[ntp:questions] Testing throughput in NTP servers

Terje Mathisen "terje.mathisen at tmsw.no" at ntp.org
Mon Sep 17 16:34:13 UTC 2012

Ulf Samuelsson wrote:
>>> Instead the ntp code adds a delay to the incoming packet timestamp,
>>> and the FPGA H/W sends out the packet at the correct time.
>> OK, this still means that the host CPU must be involved in every packet.
> Yes, in the current implementation.
> ....
>>> Line speed is 10M+ packets/second.
>> That should be easy. (Famous last words!)
> SMOP = Small Matter Of Programming.

Yep, this is definitely a SMOP.

I don't know exactly how your intended 10GE NIC works, but I'll assume 
it has some form of bus master interface, since anything else will 
definitely NOT run at wire speed, right?

I'll also assume that the NIC driver sets up the required input/output 
buffers, so that user-level processes can access them.

In that case my N-1 cores scenario maps nicely, even without kernel access:

In my cache-aligned round robin shm buffer test code the writer 
thread/core managed to generate 14 M packets/second, and each of the 3 
reader threads/cores picks up pretty much all of them as they pass by.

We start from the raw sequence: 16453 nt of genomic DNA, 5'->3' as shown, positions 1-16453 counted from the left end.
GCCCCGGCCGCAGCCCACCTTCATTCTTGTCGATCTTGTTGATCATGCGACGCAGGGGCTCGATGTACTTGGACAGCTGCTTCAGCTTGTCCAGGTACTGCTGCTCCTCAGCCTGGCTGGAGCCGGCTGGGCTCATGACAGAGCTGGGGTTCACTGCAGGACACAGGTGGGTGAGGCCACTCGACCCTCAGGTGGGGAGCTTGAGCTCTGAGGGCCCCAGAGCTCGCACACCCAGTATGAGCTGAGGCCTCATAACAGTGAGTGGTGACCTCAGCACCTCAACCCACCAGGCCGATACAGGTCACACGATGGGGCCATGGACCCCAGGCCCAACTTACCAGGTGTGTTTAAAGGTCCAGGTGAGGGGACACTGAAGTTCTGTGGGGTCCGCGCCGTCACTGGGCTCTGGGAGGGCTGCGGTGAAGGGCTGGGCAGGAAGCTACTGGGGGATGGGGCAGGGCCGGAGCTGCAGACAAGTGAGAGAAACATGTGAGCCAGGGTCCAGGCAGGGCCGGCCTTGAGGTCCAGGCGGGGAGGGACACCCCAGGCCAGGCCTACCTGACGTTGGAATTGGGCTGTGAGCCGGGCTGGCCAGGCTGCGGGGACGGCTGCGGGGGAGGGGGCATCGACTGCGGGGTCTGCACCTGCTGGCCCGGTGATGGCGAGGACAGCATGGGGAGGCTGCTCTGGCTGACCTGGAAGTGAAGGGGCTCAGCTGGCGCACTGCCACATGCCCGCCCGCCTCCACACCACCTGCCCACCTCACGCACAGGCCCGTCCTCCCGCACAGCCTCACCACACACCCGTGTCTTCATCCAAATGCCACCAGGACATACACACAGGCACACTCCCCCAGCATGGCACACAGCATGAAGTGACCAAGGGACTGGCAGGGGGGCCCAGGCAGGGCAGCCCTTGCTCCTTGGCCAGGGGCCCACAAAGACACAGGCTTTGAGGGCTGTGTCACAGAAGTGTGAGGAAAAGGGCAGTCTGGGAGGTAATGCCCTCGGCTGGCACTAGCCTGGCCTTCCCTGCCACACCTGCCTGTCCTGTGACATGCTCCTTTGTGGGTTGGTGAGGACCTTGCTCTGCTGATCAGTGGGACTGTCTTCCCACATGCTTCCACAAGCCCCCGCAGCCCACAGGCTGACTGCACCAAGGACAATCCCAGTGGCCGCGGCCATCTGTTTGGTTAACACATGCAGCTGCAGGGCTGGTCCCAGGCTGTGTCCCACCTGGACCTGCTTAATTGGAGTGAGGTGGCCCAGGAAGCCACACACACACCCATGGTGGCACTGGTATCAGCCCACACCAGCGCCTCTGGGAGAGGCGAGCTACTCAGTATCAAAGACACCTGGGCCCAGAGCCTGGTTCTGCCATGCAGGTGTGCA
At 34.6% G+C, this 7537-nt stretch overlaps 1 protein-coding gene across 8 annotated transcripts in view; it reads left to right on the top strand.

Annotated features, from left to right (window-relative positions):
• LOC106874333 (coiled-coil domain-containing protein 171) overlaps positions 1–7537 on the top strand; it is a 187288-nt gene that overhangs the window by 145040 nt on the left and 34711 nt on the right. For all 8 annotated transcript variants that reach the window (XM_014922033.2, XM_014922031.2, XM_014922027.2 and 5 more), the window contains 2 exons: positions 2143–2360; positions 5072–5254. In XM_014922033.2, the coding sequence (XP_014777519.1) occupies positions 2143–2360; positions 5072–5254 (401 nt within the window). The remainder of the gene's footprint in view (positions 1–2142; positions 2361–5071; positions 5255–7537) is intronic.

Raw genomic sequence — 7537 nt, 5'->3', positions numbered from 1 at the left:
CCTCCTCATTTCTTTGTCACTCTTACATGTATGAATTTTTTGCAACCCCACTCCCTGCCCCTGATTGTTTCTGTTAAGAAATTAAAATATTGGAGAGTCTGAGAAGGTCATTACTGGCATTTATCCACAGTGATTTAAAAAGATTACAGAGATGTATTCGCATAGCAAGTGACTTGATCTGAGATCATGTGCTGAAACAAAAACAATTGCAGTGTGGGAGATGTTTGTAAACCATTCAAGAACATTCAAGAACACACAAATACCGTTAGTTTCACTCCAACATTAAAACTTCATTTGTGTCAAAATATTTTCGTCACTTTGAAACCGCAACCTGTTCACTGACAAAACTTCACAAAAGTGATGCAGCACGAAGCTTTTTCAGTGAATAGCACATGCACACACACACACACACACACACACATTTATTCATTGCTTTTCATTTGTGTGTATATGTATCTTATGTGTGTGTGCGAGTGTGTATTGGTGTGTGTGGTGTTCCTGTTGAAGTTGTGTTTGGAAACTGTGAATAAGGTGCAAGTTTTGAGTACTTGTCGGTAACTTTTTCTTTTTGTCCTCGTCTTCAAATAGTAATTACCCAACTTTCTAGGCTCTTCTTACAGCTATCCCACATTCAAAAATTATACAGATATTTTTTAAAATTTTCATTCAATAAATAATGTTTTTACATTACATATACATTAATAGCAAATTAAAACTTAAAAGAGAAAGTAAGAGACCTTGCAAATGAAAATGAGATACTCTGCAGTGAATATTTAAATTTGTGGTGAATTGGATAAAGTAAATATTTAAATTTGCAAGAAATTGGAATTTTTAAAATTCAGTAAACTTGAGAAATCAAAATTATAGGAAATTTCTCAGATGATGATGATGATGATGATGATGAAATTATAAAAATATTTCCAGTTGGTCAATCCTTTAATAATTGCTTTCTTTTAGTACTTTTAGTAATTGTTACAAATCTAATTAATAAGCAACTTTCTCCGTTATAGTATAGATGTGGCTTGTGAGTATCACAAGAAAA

Using fetch&add (LOCK XADD on x86) to atomically grab the next packet 
works nicely even when 3 cores are spinning in a tight loop doing 
nothing else.

As soon as we add some processing time (to fetch & interpolate the 
current time stamp) lock contention will drop down.

We'll use the same algorithm to drop outgoing packets into the output 
buffer. (With proper packet scatter/gather bus master hw, it is probably 
possible to hand packets to the NIC in the form of a list of 
pointer/size pairs. If so, we can make the list entries fixed size (64 
or 128 bits) and reuse the same buffer for the actual incoming and 
outgoing data, avoiding packet copying.)

Most packets will be processed within a fraction of a us from the time 
it is received, and for NTP this is good enough, even without HW 
timestamping/1588 hw.

- <Terje.Mathisen at tmsw.no>
"almost all programming can be viewed as an exercise in caching"

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